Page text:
Mary Philadelphia Merrifield (1804 – 1889) was a famous Brighton resident who lived at 2 Dorset Gardens. She was pioneer in multiple fields in a victorian male-dominated world. Merrifield was a specialist in Old Master Painting and colour pigments as well as a fashion historian. She wrote Dress as a Fine Art in 1854, and in 1864 wrote A Sketch of the Natural History of Brighton and its Vicinity and writing chapter IV “Algae” changed her life and started an obsession. She subsequently became an expert in seaweed and had published in many scientific journals including the Annals of Botany and Journal of Linnaen Society as writing frequently for Nature.
Seaweed collecting was a popular hobby for Victorian women in Britain, including Queen Victoria herself. It was a field that women were allowed to study unlike many others. Phycologist Sarah Stewart told me she believed this was because the sexual reproduction of seaweed was so poorly understood and this led it to be acceptable.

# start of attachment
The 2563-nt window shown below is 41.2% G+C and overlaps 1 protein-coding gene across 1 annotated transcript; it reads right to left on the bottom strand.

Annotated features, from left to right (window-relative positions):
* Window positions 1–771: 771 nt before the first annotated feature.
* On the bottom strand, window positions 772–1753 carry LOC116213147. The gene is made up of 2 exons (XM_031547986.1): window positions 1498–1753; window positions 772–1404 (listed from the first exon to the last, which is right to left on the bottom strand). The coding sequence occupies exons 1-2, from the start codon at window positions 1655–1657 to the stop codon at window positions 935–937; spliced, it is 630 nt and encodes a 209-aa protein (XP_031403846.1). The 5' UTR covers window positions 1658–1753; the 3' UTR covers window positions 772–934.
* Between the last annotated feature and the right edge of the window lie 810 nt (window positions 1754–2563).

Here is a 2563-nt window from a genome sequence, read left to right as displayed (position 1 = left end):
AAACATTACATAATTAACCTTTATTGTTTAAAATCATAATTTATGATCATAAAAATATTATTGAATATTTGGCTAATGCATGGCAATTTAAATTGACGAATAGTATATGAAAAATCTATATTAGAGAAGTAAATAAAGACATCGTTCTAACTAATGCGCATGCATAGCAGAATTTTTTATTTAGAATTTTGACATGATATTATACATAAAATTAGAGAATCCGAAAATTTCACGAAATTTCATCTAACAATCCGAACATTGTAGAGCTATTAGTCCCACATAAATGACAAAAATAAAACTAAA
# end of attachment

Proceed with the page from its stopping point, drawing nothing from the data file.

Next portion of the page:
Merrifield collected seaweed voraciously and these collections are now held in the Booth Museum of Natural History in Brighton and the Natural History Museum in London. Unfortunately the Booth Museum is currently closed following the pandemic lockdown so I cannot visit for now. But I plan to do so as soon as possible.